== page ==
Best place to see spot one is in the Gion area between about about 5.45 and 6pm. The nearest experience I can compare it to is a safari! They pop out of buildings without you knowing which ones they will come out of and the you hear them first clip clopping with their sandals as they walk at a very rapid pace and then they dive into another building – where they entertain their clients. Again, similar to safari, you have no idea if you will see any and when you do you have to move very fast to get a photo while not blocking their way. Somehow I saw three and managed to photograph two of them as you can see below – but only just they move very fast!
Geishas on the move in Gion, Kyoto
Such a secretive and preserved tradition in Kyoto with young girls at age 16 still training over five years in a range of skills from make up to flower arranging to tea ceremonies and performing arts. Those in training and the one I met below are called Maiko (she was 17 and spoke some English) and they move to becoming Geiko (another word for geisha) once fully trained. Some ways to tell the difference (aside from age but everyone looks ageless over here) are that Maiko have a dropped sash bow at the back whereas the Geiko have a tight sash bow and also no ornaments in their hair. View the video below if you want to see a 30 second example of the Maiko below dancing – so graceful.
Maiko and me – the similarities end at “pimk”!!
Dainty young Maiko dances for a small audience
Click here to play video https://youtu.be/ZRENz3e904k
My friend Margot recommended a visit to the bamboo groves on the west side of Kyoto – it was well worth finding my way there on the train. The first set of pictures shows an artistic interpretation of the grove using kimono patterns in cones all over the station. Apparently they are lit up at night so very pretty. As you can see, even the train matches in nicely. And would you believe on the train platform there is also a sulphur foot bath you can use for a small payment to soothe your feet after a hard day’s walking and everyone waiting for a train can watch you. Didn’t seem to put people off. I thought this was really neat.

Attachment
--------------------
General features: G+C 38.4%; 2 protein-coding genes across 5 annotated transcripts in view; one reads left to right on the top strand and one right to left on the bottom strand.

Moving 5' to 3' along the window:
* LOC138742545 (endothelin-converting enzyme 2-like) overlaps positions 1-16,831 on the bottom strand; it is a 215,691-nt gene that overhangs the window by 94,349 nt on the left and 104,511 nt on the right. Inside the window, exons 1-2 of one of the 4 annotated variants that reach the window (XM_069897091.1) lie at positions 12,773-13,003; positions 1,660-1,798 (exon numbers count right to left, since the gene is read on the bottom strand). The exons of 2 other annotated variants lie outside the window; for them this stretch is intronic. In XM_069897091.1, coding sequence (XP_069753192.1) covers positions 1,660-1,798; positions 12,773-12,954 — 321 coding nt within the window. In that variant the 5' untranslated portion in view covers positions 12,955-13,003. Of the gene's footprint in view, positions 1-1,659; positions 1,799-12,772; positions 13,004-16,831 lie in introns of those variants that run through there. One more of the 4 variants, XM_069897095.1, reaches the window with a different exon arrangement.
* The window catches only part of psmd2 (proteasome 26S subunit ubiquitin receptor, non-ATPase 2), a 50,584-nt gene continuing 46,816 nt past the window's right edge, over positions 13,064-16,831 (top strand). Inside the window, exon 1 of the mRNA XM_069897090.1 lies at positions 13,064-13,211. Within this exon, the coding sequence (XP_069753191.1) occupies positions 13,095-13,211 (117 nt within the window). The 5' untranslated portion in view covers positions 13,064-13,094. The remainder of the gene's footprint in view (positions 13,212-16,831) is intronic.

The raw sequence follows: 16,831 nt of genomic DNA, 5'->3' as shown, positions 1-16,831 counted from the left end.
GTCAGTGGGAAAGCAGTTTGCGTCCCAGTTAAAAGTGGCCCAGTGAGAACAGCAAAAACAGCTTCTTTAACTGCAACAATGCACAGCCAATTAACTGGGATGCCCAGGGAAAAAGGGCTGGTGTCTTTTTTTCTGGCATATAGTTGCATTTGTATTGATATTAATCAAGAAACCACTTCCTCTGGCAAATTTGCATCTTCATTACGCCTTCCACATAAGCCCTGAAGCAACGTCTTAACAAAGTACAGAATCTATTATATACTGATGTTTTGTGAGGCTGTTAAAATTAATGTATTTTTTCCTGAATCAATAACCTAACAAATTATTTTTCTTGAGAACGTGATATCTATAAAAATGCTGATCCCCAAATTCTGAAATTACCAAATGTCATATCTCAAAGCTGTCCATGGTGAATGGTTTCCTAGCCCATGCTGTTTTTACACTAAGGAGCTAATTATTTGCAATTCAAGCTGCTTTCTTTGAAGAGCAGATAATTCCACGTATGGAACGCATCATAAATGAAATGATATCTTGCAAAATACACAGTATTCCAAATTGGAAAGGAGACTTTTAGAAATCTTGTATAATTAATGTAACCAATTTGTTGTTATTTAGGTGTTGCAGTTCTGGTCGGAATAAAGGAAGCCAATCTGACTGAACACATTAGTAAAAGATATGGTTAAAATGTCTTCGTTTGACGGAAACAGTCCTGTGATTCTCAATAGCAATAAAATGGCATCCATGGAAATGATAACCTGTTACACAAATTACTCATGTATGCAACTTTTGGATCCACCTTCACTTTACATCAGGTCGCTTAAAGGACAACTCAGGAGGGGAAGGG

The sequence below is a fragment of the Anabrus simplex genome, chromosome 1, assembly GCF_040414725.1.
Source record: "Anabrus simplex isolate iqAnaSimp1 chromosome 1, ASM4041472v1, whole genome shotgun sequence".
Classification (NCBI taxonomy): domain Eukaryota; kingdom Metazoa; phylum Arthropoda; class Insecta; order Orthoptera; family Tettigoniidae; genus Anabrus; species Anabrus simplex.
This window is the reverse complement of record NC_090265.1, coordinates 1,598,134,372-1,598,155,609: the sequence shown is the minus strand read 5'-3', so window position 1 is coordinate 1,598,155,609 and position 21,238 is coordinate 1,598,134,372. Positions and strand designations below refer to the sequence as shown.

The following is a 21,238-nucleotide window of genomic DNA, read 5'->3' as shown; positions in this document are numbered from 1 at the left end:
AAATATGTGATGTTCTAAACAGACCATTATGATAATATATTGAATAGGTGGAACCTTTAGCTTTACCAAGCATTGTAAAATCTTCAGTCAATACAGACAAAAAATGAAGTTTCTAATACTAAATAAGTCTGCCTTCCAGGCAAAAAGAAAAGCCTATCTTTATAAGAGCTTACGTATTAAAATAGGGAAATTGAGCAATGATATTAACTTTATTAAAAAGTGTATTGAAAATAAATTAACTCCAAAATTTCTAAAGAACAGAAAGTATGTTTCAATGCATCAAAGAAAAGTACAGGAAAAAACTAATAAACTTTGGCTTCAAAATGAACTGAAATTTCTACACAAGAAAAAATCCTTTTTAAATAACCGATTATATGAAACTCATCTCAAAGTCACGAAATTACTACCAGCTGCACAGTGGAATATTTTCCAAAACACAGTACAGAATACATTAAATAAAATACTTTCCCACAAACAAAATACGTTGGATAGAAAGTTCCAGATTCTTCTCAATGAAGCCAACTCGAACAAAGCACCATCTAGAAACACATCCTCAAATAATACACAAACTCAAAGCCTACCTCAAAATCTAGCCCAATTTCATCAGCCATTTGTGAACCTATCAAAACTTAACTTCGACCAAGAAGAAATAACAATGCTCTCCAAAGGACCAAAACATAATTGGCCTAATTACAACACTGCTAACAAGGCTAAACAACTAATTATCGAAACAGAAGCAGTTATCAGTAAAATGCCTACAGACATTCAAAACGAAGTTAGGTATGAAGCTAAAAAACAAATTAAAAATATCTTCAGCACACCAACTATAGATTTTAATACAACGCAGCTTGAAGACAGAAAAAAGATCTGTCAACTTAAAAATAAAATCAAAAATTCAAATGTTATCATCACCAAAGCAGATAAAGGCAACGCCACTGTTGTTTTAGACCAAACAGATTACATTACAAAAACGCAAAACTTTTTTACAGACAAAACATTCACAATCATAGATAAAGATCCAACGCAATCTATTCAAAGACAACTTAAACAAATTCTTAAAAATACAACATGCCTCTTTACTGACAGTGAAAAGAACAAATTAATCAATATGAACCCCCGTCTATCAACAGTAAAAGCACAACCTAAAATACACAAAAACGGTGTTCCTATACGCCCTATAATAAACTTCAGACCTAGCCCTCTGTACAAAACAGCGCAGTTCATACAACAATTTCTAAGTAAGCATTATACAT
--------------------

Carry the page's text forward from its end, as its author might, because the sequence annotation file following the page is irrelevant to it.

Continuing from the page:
Kimono columns at Arashiyama Station
And then I walked on to the real thing. 15 minutes through this amazing environment – quite extraordinary and not like anything I’ve seen before.
OBSERVATION OF THE DAY – Train Travel – Gotta love it. Here’s how it goes. Get a JR rail pass before you leave home as unless you only plan one train journey it will likely be cheaper than paying as you go. Japan, as my friends in the UK will appreciate, has a train system that is owned by multiple suppliers so JR rail is only valid for the train lines they own (quite a few of the expensive ones eg. Kyoto to Tokyo) but you have to pay for other trips. But that is where any similarity to the UK train systems ends.
Trains are spotless and cleaned by staff in white gloves in many station stops and always immediately at the end of the line before turning round for the return journey. They are always on time. They always have a cart that comes through to sell you coffee and food – and it’s not half bad. They have a conductor who walks through the carriages to review tickets and greets and bows to the customers in each carriage (how come I never managed to get my work colleagues to do that to me I wonder?!?) and they are wearing smarter suits than I’ve seen in many office environments. At the end of the line when they are due to go in the opposite direction the seats make a balletic twirl and turn around meaning that everyone can face forward on every train but equally should they want to sit in a square they can do that too if they prefer.Everyone queues in an orderly fashion on the platform and remain orderly when the train arrives – no-one ever pushes in or shoves you. And most amazing is that every employee at the stations even the large and busy ones can speak “train English” – give them a destination and departure time and they immediately know which platform to direct you too – they seemed to have learned the whole timetable off by heart. Big tick as an excellent way to travel in Japan
Trains in Kyoto Station. Coffee and food is provided with a little bag to put your rubbish in once you are done
Saved my visit to Gion – the hub of Kyoto to my last evening. The main streets are heaving with people but as soon as you dive down the side streets and then the side streets off the side streets you shake them off and it is also a good spot to find geishas appearing out of nowhere as dusk falls. I remember reading and loving Memoirs of a Geisha many years ago and always had an image pretty much like these of the alleyways that people walked through back then – doubt it has changed much. Full of charm and intrigue all at once.